Delaware Students Learn Leadership and Character-Building through Boys 2 Men ClubDelaware Special Education teacher Andrew Trapasso was helping with dismissal last year when a fifth-grade student walked up to him.
“Can you help me tie this?” he asked, holding up a necktie.
“I said, sure!” Mr. Trapasso recalled. “We started talking, and he said ‘we should start a group where we do things like this. We can talk about things that matter.’ It was dismissal, so we didn’t have much time, but I asked him: what matters to you? And he said, ‘bullying. In school, in the neighborhood – it happens too much.’”
The next morning, Mr. Trapasso noticed another 5th grader walking down the hall at the start of the school day. He was minding his own business, walking in an orderly fashion – doing all the right things. Yet the attention of most everyone in the hallway was focused on two students who were doing the opposite. That, he says, was his ‘aha’ moment.
“I realized that we spend a lot of our energy on the students who are difficult,” Mr. Trapasso explained. “I thought: what a great idea to create a group that identifies and celebrates the students who want to come to school and who want to be good role models.”
He met with Principal Moshiena Faircloth, and soon after, his Boys 2 Men group started meeting. Each week, third, fourth and fifth graders meet once in grade-level gatherings during a lunch period. The goal: to help them develop leadership skills, responsibility, integrity, courage, citizenship, and ambition. Mr. Trapasso said he hopes to help the students develop the skills associated with being responsible members of the community – both in school and out. Students say it’s working!
“I feel like the group is helping me be a good person,” 4th grader Assir Carter shared.
“The talks that we have, and giving back to others, make me want to behave better,” 3rd grader Abniel Guerra-Torres agreed.
“The group has helped me want to be a leader and help other people,” 4th grader Phearian Jones added. “I knew that bullying isn’t good, and that if you see someone being bullied, you should tell the teacher or tell them to stop. But now I feel like I would actually do it.”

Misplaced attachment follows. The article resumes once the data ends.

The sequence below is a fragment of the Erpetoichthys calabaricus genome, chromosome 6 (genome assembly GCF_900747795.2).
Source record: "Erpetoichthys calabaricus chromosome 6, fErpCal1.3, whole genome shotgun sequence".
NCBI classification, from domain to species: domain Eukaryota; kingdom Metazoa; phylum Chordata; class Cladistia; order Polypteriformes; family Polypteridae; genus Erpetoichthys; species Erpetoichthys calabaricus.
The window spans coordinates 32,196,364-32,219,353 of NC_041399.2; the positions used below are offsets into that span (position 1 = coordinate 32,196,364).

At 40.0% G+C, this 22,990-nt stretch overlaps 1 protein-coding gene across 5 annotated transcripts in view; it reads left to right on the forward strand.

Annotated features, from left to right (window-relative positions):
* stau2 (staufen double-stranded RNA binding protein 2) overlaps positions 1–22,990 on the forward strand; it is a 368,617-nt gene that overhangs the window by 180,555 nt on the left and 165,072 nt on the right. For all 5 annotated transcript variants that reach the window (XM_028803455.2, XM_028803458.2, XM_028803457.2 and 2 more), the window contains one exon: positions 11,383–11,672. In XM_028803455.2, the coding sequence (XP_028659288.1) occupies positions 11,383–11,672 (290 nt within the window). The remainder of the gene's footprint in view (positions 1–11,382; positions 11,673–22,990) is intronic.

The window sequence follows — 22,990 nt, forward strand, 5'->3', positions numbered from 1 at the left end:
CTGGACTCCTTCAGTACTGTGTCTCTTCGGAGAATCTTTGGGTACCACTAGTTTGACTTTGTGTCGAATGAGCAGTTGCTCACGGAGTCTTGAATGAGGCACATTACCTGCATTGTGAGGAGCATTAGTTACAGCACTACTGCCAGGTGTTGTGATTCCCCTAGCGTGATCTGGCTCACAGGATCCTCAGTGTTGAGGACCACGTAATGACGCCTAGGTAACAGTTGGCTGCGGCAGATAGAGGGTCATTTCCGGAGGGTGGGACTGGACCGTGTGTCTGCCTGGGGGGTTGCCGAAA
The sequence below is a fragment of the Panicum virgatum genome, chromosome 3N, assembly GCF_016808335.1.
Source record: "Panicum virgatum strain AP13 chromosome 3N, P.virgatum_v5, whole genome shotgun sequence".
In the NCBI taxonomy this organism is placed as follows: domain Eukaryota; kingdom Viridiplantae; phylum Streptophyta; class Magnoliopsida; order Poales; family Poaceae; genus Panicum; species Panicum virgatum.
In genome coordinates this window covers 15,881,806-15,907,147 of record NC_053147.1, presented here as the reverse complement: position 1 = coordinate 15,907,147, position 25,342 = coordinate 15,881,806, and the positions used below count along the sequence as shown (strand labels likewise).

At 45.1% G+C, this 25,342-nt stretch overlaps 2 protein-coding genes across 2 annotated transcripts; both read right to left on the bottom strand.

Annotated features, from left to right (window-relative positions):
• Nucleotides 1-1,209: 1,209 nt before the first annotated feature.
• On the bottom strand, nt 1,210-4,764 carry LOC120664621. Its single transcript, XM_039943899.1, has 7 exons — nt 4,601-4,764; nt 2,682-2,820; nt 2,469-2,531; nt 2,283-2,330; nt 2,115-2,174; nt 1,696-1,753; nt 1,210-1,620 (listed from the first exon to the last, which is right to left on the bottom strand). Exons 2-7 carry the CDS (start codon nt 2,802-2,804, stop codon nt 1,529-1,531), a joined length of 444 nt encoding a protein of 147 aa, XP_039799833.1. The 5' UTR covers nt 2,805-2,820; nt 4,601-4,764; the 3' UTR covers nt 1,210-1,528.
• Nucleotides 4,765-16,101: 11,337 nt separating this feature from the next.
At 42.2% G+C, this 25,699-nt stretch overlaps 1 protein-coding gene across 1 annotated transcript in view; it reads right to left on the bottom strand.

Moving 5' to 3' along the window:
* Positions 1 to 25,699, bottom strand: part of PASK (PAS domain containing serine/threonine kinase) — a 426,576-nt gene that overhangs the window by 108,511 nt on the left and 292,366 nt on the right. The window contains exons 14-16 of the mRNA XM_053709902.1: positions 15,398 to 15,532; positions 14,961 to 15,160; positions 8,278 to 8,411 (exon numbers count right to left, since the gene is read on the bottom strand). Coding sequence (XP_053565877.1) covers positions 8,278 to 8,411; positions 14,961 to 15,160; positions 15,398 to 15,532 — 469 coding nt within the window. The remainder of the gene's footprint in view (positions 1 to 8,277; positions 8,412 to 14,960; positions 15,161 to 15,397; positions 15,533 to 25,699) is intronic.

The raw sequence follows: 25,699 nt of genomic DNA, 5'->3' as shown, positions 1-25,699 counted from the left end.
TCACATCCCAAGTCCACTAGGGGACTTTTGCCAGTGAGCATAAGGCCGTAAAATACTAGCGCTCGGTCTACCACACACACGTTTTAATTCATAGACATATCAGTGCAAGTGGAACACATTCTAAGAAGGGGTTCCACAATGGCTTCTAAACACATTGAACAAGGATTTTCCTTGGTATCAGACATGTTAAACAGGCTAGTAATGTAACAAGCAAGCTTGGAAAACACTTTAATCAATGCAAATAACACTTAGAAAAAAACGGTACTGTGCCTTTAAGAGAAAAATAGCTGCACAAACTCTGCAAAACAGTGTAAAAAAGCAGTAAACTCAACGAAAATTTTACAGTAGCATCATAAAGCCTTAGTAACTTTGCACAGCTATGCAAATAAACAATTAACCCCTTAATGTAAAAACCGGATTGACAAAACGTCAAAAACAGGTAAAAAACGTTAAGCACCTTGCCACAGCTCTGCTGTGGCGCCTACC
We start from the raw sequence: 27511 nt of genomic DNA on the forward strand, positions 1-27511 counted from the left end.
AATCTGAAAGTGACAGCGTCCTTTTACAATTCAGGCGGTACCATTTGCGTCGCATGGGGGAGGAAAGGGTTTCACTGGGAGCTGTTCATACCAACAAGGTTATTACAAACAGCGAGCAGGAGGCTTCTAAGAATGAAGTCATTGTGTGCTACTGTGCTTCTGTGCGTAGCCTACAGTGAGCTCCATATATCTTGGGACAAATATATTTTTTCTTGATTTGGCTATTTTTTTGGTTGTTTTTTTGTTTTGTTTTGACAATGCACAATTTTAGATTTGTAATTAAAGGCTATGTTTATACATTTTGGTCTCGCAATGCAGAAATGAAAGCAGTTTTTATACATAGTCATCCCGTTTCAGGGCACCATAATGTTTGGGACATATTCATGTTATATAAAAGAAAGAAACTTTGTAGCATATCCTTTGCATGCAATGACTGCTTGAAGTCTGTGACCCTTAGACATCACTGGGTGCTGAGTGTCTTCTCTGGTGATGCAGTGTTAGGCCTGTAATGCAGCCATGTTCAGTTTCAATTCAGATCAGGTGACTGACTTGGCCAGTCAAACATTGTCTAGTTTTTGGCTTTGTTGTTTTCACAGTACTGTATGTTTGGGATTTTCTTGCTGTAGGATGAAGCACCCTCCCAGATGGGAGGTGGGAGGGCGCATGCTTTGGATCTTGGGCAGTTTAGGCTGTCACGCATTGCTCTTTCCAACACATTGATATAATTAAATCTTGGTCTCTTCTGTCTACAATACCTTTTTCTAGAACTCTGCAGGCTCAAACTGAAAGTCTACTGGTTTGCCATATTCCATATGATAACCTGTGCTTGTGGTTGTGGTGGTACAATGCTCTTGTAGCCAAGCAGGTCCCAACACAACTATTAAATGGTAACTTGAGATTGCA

To join the group, grade level teachers were asked to suggest the names of students they thought could benefit from the program. In its first year, 15 students took part. This year, the group has grown to 19.
Each student, upon joining, signs a student-created Boys 2 Men contract. In it, they commit to attend school 90% of the time, behave with integrity and demonstrate that they care about what they do, follow teacher directions and requests, be kind to others, be responsible for themselves, and display appropriate classroom and hallway behavior.
“These students are role models for our building,” Mr. Trapasso said. “We asked them: what are our expectations for you going to be? They had to take ownership. This group is based on mutual respect: we listen to them, and they listen to us. It’s a place where they can come to talk about things that matter to them – they can connect. They’re free to talk about the things they want to talk about… it’s a no-judgement zone.”
Since joining the group, Mr. Trapasso said he’s seen positive changes in many of the group’s participants.
For several students, their daily school attendance averages jumped from 60-70 percent early in the school year to 90 and even 100 percent since becoming active in Boys 2 Men!
“Doing the right thing may not always be the popular thing,” he said. “But our students are realizing they have a responsibility to themselves. It comes down to ownership and accountability. I see the kids being chattier in the hallways – they say hello more. Their attendance is better – they come to school more. Academically, they’re making improvements. I see a lot of confidence in them, and in the way they carry themselves. They are making the choices that are best for them, and our goal is to continue to develop those leadership skills.”
Fifth grade student Reimel Hayward, now in Boys 2 Men for his second year, said he most enjoys the field trips – to a local fire station, for neighborhood cleanups or celebratory picnics – but it’s the life lessons he values the most.
“I like that we get to know new people through talking about what we’re going through and what we want to do when we grow up,” he shared. “Being in this group is going to help us as we grow up so we know how to take charge and be leaders!”
The group also includes a civic readiness component, to help the students learn that they have the ability to help others in need. This year, they raffled off two baskets, raising $750 which they donated to the CNY Diaper Bank. On Earth Day, they hosted a neighborhood cleanup. And they’re already planning a Fire Prevention Awareness Month campaign, as well as a holiday food drive for next year.
We’re proud of these Boys 2 Men students for making good choices and for being role models to their peers!